“At a moment when he and his family most need their shepherd,” McGurn lamented, “Pope Francis is MIA.”

Why? Surely, despite the Vatican’s controversial and largely secret agreement with the Communist government, Church leaders would not remain silent to protect the Church while others suffered persecution.

And even if they did, it is not working. Human rights advocate Dr. Ewelina Ochab, writing in Forbes last month, quotes from the 2021 report of the U.S. Commission on International Religious Freedom:

“Despite the Vatican-China agreement on Bishop appointments, Chinese authorities continued to harass, detain and torture underground Catholic bishops — such as Cui Tai and Huang Jintong — who refuse to join the state-backed Catholic association.”

“The government also continued to demolish both Catholic and Protestant church buildings and crosses under its ‘sinicization of religion’ campaign.”

“Two years on,” then-U.S. Secretary of State Mike Pompeo commented last September, “it’s clear that the Sino-Vatican agreement has not shielded Catholics from the party’s depredations.”

And it will only get worse, predicts Ochab.

“Considering the current trends of persecution,” she wrote, “it is expected that China will soon be … competing with North Korea as the worst place to live as a Christian. The same applies to other religious groups. Further restrictions of the right to freedom of religion or belief, in all shapes and forms, are expected.”

“The Chinese people,” Pompeo implored, “need the Vatican’s moral witness and authority in support of China’s religious believers.”

As McGurn wrote, Francis’ silence would be more understandable if he were in the tradition of some past popes who were reluctant to involve themselves in worldly affairs.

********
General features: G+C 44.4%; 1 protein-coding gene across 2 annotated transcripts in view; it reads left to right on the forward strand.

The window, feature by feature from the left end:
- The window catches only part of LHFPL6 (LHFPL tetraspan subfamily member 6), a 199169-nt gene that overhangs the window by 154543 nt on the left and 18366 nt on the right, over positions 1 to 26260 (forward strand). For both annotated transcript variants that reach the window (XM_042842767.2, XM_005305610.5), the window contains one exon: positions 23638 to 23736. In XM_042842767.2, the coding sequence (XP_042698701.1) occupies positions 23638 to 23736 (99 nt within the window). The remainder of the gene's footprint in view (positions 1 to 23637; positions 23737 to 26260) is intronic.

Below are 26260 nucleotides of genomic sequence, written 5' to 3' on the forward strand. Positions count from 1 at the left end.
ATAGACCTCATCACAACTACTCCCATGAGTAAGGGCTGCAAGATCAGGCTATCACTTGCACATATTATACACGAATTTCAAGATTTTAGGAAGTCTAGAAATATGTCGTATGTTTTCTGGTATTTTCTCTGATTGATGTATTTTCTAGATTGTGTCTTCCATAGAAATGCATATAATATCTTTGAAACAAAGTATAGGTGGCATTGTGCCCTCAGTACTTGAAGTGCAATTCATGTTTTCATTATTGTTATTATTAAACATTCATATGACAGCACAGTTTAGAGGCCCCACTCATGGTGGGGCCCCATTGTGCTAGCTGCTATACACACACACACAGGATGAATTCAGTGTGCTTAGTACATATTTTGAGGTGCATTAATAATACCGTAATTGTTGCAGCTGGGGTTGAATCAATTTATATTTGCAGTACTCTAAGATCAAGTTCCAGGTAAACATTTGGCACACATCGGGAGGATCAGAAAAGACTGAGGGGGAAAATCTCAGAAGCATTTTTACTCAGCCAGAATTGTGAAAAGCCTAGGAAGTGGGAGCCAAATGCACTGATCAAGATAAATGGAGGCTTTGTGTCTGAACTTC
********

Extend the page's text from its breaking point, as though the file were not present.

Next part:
But this pope rarely hesitates to express himself, on issues ranging from capitalism, to climate change, immigration, abortion or gender ideology.

Now the world and the people of China, Hong Kong and Taiwan, need his moral voice crying out against the unspeakable evils of Chinese Communist oppression and aggression.

Instead, from the Vatican — to borrow from the 1970s hit “American Pie” — not a word is spoken; the church bells all are broken.

Or so it would seem.

For three decades, Rick Hinshaw has given voice to faith values in the public square, as a columnist, then editor of The Long Island Catholic; Communications Director for the Catholic League and the N.Y. State Catholic Conference; co-host of The Catholic Forum cable TV show; and now editor of his own blog, Reading the Signs. Visit Rick’s home page at rickhinshaw.com. Read Rick Hinshaw's Reports — More Here.

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RickHinshaw
I am deeply troubled by the Holy Father’s continued silence on the brutal, systemic and ever-widening human oppression that is the very essence of the Chinese Communist regime.
uyghurs, persecution, taiwan, covid, hongkong
870
2021-23-10
Thursday, 10 June 2021 08:23 AM